|Event Start Date:|
November 17, 2023
|Event End Date:|
November 17, 2023
ABOUT THE TOPIC
Since ancient times, India and Africa have had cultural interactions, and in recent years, the relationship has grown in terms of its geo-strategic value and is economically more mature than in the past. Since post-independence, India has been engaging Africa through various diplomatic initiatives, from the non-aligned movement of the 1950s and renewed economic and diplomatic interest in the 1970s to holding the first India-Africa summit in 1980. Following the Cold War, India’s economic reforms further boosted India’s engagement with the African continent. From the initial focus on political issues such as support for decolonisation, it further focused on advanced cooperation in multilateral forums for south-south cooperation, and in the last four decades, economic and security issues have increasingly come to the fore. Three India-Africa summits were held in 2008, 2011 and 2015. India-Africa relations are also growing in the minerals sector, making India a net importer in this sector. India is also Africa’s fourth-largest trading partner. India also actively participates in the infrastructural development of Africa, along with countries like Japan, through initiatives like the Asia-Africa Growth Corridor. Engagement with Africa supports India’s global ambitions as New Delhi continues to see itself as an advocate for the Global South. The Africa Union’s official entry into the G20 under India’s presidency is the latest example of Global South cooperation.
As relations grow, India’s engagement with Africa in the future will have to become much more fine-tuned to the various differences among the African states. Enhancing risk mitigation strategies for private sector investments and commercial operations in Africa will be an ongoing challenge for India.
KEY DISCUSSION POINTS
ABOUT THE SPEAKER
Amb. Rajiv Bhatia
Former Indian Ambassador (Kenya, South Africa, Lesotho)
Distinguished Fellow, Foreign Policy Studies Programme at Gateway House
Ambassador Rajiv Bhatia is a member of CII’s International Advisory Council, Trade Policy Council and Africa Committee. He is the Chair of FICCI’s Task Force on Blue Economy and served as Chair of Core Group of Experts on BIMSTEC. He is a founding member of the Kalinga International Foundation and a member of the governing council of Asian Confluence. As Director General of the Indian Council of World Affairs (ICWA) from 2012-15, he played a key role in strengthening India’s Track-II research and outreach activities. During a 37-year innings in the Indian Foreign Service (IFS), he served as Ambassador to Myanmar and Mexico and as High Commissioner to Kenya, South Africa and Lesotho. He dealt with a part of South Asia, while posted as Joint Secretary in the Ministry of External Affairs. A prolific columnist, he is also a regular speaker on foreign policy and diplomacy in India and abroad. He was Senior Visiting Research Fellow during 2011-13 at the Institute of South East Asian Studies (ISEAS), Singapore. He holds a master’s degree in political science from Allahabad University.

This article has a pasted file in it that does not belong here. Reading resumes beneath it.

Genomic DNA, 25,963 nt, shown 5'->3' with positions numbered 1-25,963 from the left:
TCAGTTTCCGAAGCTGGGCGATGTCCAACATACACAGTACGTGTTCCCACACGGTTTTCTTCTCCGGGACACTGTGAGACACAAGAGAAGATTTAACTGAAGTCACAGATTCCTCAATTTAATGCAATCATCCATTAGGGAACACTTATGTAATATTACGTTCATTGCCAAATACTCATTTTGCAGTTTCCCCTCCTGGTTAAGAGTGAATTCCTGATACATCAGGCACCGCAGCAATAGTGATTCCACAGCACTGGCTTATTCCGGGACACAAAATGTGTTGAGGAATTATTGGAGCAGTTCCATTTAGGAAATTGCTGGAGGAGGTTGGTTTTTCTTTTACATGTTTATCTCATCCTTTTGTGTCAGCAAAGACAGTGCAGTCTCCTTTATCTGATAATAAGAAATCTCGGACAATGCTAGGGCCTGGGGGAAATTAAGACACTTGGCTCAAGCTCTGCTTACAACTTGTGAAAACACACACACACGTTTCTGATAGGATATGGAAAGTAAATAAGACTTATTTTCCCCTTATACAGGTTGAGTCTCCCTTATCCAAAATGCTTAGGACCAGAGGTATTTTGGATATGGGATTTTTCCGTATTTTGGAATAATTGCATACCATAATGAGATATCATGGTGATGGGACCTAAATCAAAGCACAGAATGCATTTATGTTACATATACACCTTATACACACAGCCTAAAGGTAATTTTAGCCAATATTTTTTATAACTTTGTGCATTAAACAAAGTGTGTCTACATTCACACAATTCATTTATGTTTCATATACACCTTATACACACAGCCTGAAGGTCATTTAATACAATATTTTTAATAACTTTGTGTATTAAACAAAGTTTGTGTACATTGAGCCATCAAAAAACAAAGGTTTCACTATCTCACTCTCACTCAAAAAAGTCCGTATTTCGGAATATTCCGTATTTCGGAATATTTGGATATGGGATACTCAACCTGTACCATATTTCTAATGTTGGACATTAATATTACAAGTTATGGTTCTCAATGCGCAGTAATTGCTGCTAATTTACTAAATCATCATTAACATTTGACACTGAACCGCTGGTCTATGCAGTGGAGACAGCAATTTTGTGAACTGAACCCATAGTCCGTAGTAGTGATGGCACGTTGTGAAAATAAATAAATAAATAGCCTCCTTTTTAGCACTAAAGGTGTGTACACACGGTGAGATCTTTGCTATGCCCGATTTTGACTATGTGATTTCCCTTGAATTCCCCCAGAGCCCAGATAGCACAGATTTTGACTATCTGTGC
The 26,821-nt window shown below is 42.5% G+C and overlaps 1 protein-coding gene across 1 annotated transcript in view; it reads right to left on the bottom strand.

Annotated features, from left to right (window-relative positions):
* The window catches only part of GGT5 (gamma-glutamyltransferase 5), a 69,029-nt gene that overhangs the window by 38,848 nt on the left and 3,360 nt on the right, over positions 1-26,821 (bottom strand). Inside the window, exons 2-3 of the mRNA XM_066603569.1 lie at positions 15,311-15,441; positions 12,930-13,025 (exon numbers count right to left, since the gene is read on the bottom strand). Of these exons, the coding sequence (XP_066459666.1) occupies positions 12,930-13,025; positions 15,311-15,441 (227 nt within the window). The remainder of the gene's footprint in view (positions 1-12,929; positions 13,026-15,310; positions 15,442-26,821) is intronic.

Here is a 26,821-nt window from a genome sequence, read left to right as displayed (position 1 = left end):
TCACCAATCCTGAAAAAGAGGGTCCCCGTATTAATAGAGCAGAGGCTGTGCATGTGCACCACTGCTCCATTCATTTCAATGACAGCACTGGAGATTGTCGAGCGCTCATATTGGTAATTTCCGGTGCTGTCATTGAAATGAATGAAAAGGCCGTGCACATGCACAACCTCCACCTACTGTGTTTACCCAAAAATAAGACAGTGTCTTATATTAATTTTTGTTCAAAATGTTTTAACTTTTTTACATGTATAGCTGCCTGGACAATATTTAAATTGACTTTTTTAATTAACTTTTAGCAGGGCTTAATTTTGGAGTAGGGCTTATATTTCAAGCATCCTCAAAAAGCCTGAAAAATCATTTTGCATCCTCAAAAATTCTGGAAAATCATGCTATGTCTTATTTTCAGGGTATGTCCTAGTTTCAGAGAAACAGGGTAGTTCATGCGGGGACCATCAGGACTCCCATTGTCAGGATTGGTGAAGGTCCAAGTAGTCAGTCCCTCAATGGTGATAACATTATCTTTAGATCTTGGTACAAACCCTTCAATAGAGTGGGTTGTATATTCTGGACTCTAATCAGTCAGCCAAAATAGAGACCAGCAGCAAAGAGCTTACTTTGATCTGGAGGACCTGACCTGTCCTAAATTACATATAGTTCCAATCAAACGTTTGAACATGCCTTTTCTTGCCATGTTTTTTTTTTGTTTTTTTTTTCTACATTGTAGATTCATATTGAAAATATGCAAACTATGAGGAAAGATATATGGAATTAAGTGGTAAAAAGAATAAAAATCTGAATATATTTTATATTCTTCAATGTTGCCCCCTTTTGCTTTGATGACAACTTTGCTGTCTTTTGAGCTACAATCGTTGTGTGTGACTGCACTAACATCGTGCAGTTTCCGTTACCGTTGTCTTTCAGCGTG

His first book India in Global Affairs: Perspectives from Sapru House (KW Publishers, 2015) presented a sober and insightful view of India’s contemporary foreign policy. His second book India-Myanmar Relations: Changing contours (Routledge 2016) received critical acclaim. His third book India-Africa Relations: Changing Horizons (Routledge 2022) has been receiving positive reviews.
Ms Neelima A, Associate-Research, CPPR
Neelima is a Post Graduate in MA Geopolitics and International Relations from the Manipal Academy of Higher Education (MAHE). Her interest and expertise are in West Asia, South Asia, Multilateralism and Global and National Security. She has been leading several IR projects in CPPR and is continuously engaged in conducting discussions on relevant IR issues.
KEY INSIGHTS FROM THE DISCUSSION
– Without taking Africa into consideration and elevating our relations with the continent, India will not be able to become an aspiring global power.
– In the future, Africa has the potential to serve as India’s food basket. There is vast potential for collaborative efforts in agriculture to explore and harness. India must thoroughly examine China’s development initiatives in Africa.
– Swift fulfillment of commitments and engagements is a valuable lesson that India can glean from their approach.
– India needs to run its Africa Policy at the continental, regional and individual country levels.
– Understanding and respecting the concerns of the diaspora is important. Diaspora has played a major role in improving economic opportunities between India and Africa.